hankwang writes "Dutch chemical company DSM announced a new process for production of ethanol from agricultural waste. Most bio-fuel ethanol now is produced from food crops such as corn and sugar cane. Ethanol produced from cellulose would use waste products such as wood chips, citrus peel, and straw. The new process is claimed to increase the yield by a factor of two compared to existing processes, thanks to new enzymes and special yeast strains."
I don't know if anyone has considered the full implications here. If this could be applied to other types of programs, it would end having to upgrade all of your old software any time you upgraded the OS or PC itself beyond a certian point. You'd still need to get functionality upgrades and patches, as no software is absolutely perfect, but this could become an incremental cost to the consumer and a constant revenue stream for companies making the programs in the first place. They would have to only develope one set of code to be used on Mac boxes, MS Windows, Linux boxes, etc. Older programs, whose companies were bought out by other companies, could be dusted off, upgraded for the new compatibility, and sold again, adding whatever upgrades that the user would like to purchase from the company. The issue here would be corporate responsiveness to user requests for upgrades and the amount of time rquired to write the new code. People writing the code would be paid on the basis of how many users buy the new upgrades, as well as how many buy the core product in the first place. The core software would have to be pretty solid to begin with, as any upgrades would have to allow it to perform without issues on a variety of platforms. Programs sold to new users would come with all the previous upgrades built in, (up to a set yearly 'drop dead' date, being the lead date between the load up onto the media that it is being sold on, packaging and shipping, and setup at the stores. (Obviously, advertising time would be added in as well) The core program would be sold with upgrades, and a yearly update package would also be available those who already own the core package, sold on the media of their choice.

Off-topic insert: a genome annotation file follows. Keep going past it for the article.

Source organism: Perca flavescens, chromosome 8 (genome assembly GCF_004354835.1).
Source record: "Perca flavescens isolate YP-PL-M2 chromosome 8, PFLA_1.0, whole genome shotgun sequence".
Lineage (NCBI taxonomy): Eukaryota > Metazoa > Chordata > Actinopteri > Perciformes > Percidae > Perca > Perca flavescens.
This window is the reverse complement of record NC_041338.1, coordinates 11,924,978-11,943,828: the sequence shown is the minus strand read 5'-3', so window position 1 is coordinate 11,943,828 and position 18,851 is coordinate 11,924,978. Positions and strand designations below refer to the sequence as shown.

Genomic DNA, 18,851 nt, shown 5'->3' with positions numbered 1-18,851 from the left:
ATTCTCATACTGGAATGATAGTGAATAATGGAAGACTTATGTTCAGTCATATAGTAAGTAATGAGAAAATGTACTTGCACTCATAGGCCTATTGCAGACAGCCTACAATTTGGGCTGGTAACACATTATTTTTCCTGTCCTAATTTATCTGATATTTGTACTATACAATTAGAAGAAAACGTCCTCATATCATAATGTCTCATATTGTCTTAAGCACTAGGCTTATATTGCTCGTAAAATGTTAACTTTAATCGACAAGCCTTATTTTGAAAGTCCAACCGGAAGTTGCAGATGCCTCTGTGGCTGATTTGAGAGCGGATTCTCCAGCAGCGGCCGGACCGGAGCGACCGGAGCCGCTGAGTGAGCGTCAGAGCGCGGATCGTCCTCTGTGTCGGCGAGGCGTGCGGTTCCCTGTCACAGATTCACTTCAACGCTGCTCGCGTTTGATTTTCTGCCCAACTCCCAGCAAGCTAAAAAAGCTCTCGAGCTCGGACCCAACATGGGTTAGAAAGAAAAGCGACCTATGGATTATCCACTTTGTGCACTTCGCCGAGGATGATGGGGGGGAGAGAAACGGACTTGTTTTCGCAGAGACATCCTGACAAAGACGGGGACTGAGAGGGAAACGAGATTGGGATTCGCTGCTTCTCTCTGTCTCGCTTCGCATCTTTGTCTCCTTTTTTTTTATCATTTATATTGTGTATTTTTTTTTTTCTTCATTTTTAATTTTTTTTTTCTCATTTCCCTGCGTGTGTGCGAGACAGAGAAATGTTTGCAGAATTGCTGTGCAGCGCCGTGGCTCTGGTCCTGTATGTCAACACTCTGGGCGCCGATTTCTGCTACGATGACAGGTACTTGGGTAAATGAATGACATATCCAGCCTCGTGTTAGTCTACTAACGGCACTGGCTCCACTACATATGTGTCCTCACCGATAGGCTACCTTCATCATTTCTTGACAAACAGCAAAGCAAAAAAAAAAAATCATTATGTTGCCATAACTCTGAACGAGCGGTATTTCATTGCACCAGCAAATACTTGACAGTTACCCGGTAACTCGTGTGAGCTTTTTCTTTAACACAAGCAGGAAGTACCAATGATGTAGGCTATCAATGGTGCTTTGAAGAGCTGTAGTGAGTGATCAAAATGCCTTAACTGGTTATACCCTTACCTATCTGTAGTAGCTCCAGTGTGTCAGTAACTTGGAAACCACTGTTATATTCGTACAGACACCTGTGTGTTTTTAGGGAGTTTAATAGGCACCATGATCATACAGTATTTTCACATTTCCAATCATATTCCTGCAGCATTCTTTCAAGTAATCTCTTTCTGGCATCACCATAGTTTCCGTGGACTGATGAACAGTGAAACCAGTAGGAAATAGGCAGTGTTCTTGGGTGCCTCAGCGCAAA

Julie188 writes "Researchers from the University of Virginia have found that current algae biofuel production methods consume more energy, have higher greenhouse gas emissions and use more water than other biofuel sources, such as switchgrass, canola and corn. The researchers suggest these problems can be overcome by situating algae production ponds behind wastewater treatment facilities to capture phosphorous and nitrogen — essential algae nutrients that otherwise need to come from petroleum."
Phaethon360 writes "From Bioshock and Modern Warfare 2 to even Team Fortress 2, RPG elements are creeping into game genres that we never imagined they would. This change for the most part has managed to subtly improve upon genres that needed new life, but there's a cost that hasn't been tallied by the majority of game developers. 'The simple act of removing mod tools, along with the much discussed dedicated server issue, has made [MW2] a bit of a joke among competitive players. Gone are the days of "promod," and the only option you have is to play it their way. If Infinity Ward are so insistent on improving the variety of our experiences, they don’t have to do it at the expense of the experience that many of us already love. It really is that simple. If they don’t want to provide a good "back to basics experience," they could at least continue to provide the tools that allow us to do that for ourselves.'"